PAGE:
Released: January 1990
Much of Karl Marx’s most important work came out of his critique of other thinkers, including many socialists who differed significantly in their conceptions of socialism. The fourth volume in Hal Draper’s series looks at these critiques to illuminate what Marx’s socialism was, as well as what it was not. Some of these debates are well-known elements in Marx’s work, such as his writings on the anarchists Proudhon and Bakunin. Others are less familiar, such as the writings on “Bismarckian socialism” and “Boulangism,” but promise to become better known and understood with Draper’s exposition. He also discusses the more general ideological tendencies of “utopian” and “sentimental” socialisms, which took various forms and were ingredients in many different socialist movements.
This series, Karl Marx’s Theory of Revolution, represents an exhaustive and definitive treatment of Marx’s political theory, policy, and practice. Marx and Engels paid continuing attention to a host of problems of revolution, in addition to constructing their “grand theory.” All these political and social analyses are brought together in these volumes, as the author draws not only on the original writings of Marx and Engels but also on the sources that they used in formulating their ideas and the many commentaries on their published work.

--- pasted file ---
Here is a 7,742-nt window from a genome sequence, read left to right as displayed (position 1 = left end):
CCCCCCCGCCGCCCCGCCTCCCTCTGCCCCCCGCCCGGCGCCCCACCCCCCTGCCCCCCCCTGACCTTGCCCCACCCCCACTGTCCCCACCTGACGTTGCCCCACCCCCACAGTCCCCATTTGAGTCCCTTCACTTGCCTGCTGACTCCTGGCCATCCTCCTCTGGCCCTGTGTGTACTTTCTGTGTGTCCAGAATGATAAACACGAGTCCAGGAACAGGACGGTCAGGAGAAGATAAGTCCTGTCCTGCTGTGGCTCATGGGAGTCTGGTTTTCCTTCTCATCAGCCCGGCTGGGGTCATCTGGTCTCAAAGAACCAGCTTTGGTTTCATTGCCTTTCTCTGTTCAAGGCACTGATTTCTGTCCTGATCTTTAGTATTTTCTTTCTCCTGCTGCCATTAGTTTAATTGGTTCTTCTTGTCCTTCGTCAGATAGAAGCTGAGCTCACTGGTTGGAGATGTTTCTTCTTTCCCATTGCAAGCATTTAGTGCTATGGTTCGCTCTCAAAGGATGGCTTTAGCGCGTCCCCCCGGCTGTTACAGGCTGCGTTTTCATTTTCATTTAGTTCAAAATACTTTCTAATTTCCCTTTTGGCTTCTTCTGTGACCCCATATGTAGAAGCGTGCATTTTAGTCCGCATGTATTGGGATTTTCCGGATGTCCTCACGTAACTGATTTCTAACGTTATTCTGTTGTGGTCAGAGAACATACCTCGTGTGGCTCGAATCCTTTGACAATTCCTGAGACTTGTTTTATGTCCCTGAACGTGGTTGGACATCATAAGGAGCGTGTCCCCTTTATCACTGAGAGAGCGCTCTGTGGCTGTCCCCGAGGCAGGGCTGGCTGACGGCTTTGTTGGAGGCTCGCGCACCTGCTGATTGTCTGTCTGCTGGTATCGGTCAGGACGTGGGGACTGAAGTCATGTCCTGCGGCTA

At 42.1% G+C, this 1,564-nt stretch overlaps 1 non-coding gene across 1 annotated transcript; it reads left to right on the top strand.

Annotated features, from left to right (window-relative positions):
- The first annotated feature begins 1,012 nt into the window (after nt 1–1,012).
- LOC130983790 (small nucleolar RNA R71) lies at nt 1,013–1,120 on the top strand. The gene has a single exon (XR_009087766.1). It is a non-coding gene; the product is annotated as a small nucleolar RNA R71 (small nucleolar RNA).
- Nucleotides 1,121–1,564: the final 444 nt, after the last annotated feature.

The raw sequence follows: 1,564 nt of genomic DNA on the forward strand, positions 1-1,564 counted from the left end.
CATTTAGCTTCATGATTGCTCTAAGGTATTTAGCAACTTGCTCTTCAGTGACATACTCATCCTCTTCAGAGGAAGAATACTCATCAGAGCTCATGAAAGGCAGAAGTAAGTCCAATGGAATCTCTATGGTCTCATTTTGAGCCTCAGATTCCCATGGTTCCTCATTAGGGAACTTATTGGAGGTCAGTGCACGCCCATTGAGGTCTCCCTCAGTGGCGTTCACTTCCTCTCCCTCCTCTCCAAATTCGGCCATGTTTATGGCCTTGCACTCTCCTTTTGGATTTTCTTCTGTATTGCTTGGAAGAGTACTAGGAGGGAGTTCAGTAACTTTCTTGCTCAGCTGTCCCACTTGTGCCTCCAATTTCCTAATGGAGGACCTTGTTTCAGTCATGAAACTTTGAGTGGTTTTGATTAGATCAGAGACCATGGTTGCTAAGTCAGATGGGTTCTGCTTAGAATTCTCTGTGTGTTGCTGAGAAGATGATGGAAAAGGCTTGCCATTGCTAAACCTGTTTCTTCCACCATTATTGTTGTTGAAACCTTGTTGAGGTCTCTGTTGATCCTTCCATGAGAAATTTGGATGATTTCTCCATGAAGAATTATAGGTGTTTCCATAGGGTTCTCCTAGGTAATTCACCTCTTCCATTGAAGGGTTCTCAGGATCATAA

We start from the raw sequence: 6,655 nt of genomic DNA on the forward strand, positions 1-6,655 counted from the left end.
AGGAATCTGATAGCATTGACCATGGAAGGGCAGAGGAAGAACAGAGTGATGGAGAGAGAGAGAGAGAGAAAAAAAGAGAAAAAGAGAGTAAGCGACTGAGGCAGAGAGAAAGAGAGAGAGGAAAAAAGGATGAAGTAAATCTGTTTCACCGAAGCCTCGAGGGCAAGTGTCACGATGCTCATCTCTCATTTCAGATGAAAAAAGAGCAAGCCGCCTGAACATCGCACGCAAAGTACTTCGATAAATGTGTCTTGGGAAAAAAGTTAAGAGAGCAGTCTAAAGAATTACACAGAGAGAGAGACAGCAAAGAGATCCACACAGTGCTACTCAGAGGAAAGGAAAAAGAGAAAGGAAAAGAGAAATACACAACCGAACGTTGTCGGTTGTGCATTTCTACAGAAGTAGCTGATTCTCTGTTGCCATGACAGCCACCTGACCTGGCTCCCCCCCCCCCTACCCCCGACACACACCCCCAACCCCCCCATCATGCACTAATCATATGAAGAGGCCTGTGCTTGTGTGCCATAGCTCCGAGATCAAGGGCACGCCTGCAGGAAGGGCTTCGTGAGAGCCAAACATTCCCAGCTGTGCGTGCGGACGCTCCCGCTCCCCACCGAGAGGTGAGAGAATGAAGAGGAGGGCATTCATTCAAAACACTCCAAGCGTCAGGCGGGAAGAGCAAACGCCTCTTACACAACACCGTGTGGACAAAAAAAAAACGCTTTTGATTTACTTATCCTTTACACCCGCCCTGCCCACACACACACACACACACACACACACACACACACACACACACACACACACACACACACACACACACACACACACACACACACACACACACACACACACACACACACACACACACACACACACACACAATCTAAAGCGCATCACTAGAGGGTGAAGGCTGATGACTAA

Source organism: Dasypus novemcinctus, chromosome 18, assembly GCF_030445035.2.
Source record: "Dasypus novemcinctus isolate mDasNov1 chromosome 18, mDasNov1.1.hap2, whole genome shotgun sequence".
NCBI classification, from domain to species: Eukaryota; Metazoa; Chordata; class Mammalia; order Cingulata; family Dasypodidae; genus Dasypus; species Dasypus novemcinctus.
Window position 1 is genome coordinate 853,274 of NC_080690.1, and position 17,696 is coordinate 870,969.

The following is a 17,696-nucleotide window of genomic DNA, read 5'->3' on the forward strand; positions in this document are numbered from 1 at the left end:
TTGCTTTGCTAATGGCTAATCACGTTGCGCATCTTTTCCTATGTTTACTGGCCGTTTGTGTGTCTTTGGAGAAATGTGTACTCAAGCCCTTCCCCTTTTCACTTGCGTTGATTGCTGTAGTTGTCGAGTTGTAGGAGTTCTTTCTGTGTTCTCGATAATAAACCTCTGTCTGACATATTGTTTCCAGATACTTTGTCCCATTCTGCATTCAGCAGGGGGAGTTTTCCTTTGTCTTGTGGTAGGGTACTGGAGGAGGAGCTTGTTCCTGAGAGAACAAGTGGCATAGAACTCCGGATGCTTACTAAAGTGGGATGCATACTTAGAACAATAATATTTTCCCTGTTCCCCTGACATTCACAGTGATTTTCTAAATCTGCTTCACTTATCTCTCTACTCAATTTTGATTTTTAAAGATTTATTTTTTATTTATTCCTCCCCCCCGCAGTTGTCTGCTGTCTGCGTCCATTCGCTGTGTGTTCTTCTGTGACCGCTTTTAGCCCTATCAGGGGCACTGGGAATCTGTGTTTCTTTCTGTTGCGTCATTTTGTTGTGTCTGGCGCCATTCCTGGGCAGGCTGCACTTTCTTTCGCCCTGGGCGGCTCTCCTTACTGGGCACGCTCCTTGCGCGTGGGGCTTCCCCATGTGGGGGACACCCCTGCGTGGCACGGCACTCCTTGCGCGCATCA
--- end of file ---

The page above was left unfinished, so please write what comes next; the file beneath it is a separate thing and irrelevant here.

Draper’s series is a massive and immensely valuable scholarly undertaking. The bibliography alone will stand as a rich resource for years to come. Yet despite the scholarly treatment, the writing is direct, forceful, and unpedantic throughout, and will appeal to the beginning student as much as the advanced reader.
This is a work of Marxology in the best sense of the term. I am convinced that it is and will remain an indispensable source for all serious students of Marxian ideas in the broad field of politics and political science. There is nothing in the existing literature which is even remotely comparable to it.